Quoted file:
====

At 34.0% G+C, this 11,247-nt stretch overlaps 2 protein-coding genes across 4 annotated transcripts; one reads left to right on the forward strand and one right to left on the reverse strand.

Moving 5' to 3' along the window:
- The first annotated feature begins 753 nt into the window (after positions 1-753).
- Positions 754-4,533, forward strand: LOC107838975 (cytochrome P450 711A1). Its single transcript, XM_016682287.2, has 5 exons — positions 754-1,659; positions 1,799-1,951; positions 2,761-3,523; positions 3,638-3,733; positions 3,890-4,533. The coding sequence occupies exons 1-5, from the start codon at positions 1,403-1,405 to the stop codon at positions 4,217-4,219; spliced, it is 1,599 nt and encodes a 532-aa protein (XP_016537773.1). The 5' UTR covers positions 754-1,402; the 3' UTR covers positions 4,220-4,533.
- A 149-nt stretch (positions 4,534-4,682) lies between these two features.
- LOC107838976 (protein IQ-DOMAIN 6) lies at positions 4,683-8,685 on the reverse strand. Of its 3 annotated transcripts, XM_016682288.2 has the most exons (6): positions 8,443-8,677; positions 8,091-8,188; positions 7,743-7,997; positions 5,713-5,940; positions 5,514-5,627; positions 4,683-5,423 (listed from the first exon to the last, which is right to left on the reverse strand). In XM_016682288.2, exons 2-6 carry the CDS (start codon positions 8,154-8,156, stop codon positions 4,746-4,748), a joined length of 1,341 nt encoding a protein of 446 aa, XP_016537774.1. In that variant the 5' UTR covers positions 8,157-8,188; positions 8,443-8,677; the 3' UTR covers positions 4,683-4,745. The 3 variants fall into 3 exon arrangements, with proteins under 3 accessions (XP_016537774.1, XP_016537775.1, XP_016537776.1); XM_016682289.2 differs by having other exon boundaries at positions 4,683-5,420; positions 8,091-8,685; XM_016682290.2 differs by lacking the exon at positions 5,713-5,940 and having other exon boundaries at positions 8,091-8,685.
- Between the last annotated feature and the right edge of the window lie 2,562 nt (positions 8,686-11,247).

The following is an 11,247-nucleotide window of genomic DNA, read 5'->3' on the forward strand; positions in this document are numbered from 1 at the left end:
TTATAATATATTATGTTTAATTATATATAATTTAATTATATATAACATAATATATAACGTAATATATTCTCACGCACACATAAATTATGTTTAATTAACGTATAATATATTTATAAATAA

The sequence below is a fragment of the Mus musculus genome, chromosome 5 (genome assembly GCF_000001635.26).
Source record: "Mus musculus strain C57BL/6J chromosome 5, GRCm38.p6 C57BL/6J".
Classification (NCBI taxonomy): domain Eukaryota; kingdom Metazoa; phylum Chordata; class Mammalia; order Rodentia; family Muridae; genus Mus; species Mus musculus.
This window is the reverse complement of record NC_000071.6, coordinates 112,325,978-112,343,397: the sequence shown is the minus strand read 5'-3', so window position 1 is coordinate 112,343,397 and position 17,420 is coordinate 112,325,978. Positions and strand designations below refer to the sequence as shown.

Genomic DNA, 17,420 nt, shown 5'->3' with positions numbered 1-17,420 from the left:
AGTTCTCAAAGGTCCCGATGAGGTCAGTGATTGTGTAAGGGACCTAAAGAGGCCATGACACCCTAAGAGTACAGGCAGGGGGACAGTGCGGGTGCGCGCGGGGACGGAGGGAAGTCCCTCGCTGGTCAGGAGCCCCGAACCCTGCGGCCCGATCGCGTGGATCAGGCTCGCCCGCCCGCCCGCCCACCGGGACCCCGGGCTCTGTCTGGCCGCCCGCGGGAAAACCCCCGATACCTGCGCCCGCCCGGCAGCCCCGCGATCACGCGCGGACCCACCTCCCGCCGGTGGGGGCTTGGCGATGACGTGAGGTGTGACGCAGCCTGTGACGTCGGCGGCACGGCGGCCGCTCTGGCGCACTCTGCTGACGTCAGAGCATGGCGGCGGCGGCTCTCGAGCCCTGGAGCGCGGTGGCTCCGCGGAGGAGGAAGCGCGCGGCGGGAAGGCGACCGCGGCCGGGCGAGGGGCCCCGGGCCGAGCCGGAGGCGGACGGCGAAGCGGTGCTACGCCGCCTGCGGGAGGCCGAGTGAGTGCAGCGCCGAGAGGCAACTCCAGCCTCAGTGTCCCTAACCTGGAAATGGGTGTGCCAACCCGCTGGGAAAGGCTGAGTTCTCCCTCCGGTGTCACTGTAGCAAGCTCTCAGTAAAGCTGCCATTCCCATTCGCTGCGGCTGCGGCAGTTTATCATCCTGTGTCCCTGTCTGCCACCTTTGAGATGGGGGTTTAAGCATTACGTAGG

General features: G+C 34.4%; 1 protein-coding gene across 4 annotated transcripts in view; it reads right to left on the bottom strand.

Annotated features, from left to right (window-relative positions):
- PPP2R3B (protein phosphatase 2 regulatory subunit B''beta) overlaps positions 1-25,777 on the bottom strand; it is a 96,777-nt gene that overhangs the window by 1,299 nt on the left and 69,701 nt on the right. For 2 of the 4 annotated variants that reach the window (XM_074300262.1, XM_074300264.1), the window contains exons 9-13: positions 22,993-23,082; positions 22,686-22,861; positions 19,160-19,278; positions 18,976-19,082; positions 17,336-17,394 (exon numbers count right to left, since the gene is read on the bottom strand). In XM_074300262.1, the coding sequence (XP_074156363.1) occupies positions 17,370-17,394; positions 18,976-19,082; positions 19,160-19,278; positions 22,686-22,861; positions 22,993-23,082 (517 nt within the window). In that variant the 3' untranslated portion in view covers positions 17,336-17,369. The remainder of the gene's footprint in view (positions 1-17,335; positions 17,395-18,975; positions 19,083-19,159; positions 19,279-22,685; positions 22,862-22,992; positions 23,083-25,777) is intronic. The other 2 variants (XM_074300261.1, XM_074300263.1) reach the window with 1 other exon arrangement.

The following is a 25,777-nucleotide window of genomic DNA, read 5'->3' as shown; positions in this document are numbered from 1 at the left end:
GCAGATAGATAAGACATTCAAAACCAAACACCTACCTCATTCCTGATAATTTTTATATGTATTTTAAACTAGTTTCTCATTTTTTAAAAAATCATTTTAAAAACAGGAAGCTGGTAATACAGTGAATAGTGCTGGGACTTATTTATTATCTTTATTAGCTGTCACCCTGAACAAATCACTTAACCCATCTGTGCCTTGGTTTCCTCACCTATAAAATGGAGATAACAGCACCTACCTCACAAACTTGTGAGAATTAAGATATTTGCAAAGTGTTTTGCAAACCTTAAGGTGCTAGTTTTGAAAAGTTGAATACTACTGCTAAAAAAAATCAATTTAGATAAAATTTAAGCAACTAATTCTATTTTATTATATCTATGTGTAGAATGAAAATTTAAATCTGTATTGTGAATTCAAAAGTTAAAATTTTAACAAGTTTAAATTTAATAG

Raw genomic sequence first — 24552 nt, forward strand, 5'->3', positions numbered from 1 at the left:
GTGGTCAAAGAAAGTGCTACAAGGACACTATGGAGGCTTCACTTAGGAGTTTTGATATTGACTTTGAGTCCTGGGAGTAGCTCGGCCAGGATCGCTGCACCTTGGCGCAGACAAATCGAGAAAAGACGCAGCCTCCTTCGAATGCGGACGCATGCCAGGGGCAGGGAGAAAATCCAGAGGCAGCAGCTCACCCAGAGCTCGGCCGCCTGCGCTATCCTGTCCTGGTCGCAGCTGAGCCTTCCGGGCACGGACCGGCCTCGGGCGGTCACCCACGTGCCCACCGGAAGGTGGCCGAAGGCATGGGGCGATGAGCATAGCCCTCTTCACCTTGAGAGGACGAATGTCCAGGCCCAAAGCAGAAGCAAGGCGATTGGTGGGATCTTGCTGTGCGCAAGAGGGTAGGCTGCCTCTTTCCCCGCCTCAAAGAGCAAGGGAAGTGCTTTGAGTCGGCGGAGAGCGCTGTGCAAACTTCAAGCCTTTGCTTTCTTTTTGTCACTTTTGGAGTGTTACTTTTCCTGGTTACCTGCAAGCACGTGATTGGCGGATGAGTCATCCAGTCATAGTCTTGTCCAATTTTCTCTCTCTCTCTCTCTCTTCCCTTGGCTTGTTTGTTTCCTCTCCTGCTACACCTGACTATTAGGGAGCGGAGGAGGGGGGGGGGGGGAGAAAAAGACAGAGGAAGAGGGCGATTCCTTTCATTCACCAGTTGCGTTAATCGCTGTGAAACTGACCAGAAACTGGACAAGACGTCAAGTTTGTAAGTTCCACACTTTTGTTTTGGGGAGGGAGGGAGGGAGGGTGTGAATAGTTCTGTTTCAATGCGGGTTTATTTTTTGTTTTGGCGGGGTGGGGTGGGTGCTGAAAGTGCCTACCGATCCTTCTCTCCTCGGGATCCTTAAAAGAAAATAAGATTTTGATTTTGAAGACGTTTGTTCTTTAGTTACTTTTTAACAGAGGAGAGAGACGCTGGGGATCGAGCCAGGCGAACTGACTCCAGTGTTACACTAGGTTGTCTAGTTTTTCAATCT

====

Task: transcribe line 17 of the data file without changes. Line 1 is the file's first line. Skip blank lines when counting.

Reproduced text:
Annotated features, from left to right (window-relative positions):